My first approach, in terms of using play as a starting point for whatever kind of lesson you want to teach, is very literal. That is, to put it briefly, you listen always, notebook in hand, you listen for a piece of play, a piece of dialog, or a piece of action. Now you’ve got something concrete. Now, a subject comes up, and here’s where the artful nature of teaching comes in. You say something like, “I heard Jeremy say this, before, on the playground, and it made me think of this. Can we act out what Jeremy was doing?” And bring in your math, your science, ...now this is just the first step….to show how vitally interested you are in every child’s exact language, exact interests, in other words, we’re not speaking of play in general, play in the abstract. We’re not discussing how to improve your golf, in general, we’re actually discussing things children have said, pretended to be. It’s a kind of game we play, that the teacher can play. Because the question is, how can I bring it in? Don’t think that the child will say to you, as adults often say to the child, “Well, how is that relevant? Why are you telling us about your Aunt Suzie’s canary, when we’re talking about. . .” Because the child thinks anything anyone says is relevant. Or why would they have said it? They have something on their minds that makes them think of, you know: "I was wondering when I heard you play, if the Ninja had to count out how many balls were in the air. . ."or whatever. We want the connection; it’s not phony. It shows, in fact, how logical thinking can progress. The logic here being, "I want your conversation to become part of ours." Think of play being a conversation. That’s what it is: it's a conversation. After that, I would simply say, become, yourself, a storyteller. That also binds together a disparate group, in all these subjects, being 4 to 7 is no problem. Being 4 to 11 would be no problem. These are the universal things children care about. Stories, make believe, and how what I’m thinking connects to what my teacher wants to tell. It’s the best classroom conversation.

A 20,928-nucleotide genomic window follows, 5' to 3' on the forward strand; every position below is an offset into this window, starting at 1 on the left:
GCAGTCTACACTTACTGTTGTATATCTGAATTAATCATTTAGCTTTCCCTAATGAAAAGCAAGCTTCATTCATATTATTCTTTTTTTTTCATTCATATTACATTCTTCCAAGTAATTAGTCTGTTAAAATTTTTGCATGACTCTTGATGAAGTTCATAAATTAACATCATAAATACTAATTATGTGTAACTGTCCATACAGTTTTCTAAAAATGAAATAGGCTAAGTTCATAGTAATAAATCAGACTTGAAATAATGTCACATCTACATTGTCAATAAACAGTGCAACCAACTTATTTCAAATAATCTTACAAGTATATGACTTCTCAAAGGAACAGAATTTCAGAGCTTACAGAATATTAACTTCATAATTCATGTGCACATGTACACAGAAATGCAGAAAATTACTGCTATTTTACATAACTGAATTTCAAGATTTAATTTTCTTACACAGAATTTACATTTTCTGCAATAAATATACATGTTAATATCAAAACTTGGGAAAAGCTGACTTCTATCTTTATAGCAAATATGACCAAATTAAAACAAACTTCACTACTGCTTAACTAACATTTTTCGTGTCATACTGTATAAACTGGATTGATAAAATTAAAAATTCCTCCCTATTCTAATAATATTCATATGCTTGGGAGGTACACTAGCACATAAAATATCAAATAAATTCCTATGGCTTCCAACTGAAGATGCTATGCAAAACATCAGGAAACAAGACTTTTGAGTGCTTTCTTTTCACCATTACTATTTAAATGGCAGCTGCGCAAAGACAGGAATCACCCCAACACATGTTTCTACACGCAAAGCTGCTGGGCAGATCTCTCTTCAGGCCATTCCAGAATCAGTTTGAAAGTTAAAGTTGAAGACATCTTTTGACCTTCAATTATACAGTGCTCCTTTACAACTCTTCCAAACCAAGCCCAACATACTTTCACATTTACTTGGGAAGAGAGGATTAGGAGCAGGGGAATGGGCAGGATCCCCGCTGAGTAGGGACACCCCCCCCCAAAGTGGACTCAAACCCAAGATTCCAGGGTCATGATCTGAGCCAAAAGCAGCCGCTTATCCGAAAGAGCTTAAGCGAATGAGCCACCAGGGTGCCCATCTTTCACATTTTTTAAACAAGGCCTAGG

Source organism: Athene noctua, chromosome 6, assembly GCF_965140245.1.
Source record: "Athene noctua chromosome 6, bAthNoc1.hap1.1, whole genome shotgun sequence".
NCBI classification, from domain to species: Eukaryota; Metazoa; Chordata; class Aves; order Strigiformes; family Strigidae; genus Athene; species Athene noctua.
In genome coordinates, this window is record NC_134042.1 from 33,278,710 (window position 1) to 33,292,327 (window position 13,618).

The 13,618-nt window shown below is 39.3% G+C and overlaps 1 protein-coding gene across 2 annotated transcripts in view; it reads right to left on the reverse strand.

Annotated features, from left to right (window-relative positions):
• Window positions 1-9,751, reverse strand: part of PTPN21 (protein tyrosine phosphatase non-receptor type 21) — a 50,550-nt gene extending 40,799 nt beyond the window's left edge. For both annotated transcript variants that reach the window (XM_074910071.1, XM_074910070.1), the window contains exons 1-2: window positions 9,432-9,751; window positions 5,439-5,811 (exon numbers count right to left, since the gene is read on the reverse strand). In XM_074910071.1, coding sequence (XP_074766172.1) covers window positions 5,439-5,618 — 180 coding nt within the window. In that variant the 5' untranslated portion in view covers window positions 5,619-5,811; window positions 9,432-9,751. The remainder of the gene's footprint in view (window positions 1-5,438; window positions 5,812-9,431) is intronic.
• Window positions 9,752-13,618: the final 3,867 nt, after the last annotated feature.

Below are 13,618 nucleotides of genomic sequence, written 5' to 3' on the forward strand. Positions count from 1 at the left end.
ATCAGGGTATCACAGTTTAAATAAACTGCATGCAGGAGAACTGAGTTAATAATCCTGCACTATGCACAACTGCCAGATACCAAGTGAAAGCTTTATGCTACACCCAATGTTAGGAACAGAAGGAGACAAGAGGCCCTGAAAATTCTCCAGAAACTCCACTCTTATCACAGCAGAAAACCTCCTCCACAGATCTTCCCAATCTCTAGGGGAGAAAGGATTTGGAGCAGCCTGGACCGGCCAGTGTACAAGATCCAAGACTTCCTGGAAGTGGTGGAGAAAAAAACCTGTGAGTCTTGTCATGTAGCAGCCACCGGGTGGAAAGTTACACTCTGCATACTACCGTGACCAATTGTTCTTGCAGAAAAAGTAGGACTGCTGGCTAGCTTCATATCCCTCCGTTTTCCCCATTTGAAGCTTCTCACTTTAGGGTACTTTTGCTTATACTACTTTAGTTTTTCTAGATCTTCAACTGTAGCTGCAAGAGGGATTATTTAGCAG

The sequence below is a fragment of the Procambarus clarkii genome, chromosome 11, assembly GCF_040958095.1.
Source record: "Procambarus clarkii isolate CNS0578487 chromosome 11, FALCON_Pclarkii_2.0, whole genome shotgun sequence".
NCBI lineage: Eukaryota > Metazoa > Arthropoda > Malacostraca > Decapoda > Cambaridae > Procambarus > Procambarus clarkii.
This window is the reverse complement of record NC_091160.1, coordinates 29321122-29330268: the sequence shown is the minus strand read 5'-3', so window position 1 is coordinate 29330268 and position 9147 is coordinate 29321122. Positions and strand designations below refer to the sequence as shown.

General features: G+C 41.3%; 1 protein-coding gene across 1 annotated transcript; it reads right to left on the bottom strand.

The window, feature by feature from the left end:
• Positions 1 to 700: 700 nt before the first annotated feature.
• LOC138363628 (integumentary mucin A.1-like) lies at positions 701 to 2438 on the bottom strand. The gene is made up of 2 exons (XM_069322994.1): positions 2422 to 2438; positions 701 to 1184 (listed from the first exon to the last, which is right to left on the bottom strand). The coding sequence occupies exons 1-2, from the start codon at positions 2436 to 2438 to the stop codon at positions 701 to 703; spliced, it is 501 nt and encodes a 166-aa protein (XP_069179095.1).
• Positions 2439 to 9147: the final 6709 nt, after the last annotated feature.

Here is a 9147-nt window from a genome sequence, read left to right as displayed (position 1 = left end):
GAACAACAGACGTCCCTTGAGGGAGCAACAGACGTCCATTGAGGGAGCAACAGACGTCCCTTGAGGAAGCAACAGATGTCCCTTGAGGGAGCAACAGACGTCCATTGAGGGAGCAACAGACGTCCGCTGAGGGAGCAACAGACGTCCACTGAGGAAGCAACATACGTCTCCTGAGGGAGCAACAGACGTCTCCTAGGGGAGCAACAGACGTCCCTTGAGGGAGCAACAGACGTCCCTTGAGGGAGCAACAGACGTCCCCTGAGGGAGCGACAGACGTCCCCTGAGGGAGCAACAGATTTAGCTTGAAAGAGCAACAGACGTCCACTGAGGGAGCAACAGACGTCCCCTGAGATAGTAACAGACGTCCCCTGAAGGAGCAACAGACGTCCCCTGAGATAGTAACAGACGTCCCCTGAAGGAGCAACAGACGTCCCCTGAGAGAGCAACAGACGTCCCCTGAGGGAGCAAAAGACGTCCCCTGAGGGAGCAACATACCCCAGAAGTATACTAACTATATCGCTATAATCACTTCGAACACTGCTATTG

Listening to the Children's Voices

On Friday, January 18, I presented my work for the New York Coalition for Play, a group of colleagues in the NYC area who are working to improve children's opportunities for play. Some of the entities represented were: The Alliance for Childhood, Children’s Environments Research Group at CUNY, NYC Early Childhood PD Institute, the Rockwell Group (creators of Imagination Playground) the NYC Parks Department, the Child Development Institute at Sarah Lawrence College, the Brooklyn Children's Museum, the Children's Museum of Manhattan, the UFT, NYC DOE teachers, and independent education scholars and consultants.

I shared clips of videos I had made with children in Brooklyn and beyond, from 2001 (Sophie in the Trees) to the present (Red Hook/PS 27), and gave special emphasis to the poetic language I have experienced children using in their voiceover narrations of the videos. Some examples:
She's looking at something that we can't see. (Sophie in the Trees)
The seeds will be able to grow inside the dolls, and maybe they will pop up as a little kind of food. (Ark)
A grass pulled me down, all the way down, all the way to outer space. (Mystery Castle)
It's raining because the leaf is putting up to the sky. It's raining. (PS 27)
I think it was a camera but nobody was watching. Or maybe somebody put a camera inside a seed to look at us. (Mysteries in the Woods, work-in-progress)